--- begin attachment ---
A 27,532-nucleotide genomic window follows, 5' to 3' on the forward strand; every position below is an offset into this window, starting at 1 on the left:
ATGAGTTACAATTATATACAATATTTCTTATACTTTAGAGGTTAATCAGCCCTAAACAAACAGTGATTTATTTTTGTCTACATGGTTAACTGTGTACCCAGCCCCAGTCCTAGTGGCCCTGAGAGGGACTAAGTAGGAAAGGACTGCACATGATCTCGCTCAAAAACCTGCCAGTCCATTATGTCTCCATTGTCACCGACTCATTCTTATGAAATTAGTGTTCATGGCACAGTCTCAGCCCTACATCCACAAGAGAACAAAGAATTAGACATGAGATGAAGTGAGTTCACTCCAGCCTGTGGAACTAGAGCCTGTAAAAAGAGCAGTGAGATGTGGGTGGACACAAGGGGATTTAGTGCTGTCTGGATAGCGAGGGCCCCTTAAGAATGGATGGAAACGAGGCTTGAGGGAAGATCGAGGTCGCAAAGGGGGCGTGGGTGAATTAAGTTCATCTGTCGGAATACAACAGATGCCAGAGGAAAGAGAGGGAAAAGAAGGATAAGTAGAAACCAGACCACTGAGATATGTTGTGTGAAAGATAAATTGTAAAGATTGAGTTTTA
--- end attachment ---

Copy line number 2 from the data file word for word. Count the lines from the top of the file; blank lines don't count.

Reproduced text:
ATGAGTTACAATTATATACAATATTTCTTATACTTTAGAGGTTAATCAGCCCTAAACAAACAGTGATTTATTTTTGTCTACATGGTTAACTGTGTACCCAGCCCCAGTCCTAGTGGCCCTGAGAGGGACTAAGTAGGAAAGGACTGCACATGATCTCGCTCAAAAACCTGCCAGTCCATTATGTCTCCATTGTCACCGACTCATTCTTATGAAATTAGTGTTCATGGCACAGTCTCAGCCCTACATCCACAAGAGAACAAAGAATTAGACATGAGATGAAGTGAGTTCACTCCAGCCTGTGGAACTAGAGCCTGTAAAAAGAGCAGTGAGATGTGGGTGGACACAAGGGGATTTAGTGCTGTCTGGATAGCGAGGGCCCCTTAAGAATGGATGGAAACGAGGCTTGAGGGAAGATCGAGGTCGCAAAGGGGGCGTGGGTGAATTAAGTTCATCTGTCGGAATACAACAGATGCCAGAGGAAAGAGAGGGAAAAGAAGGATAAGTAGAAACCAGACCACTGAGATATGTTGTGTGAAAGATAAATTGTAAAGATTGAGTTTTA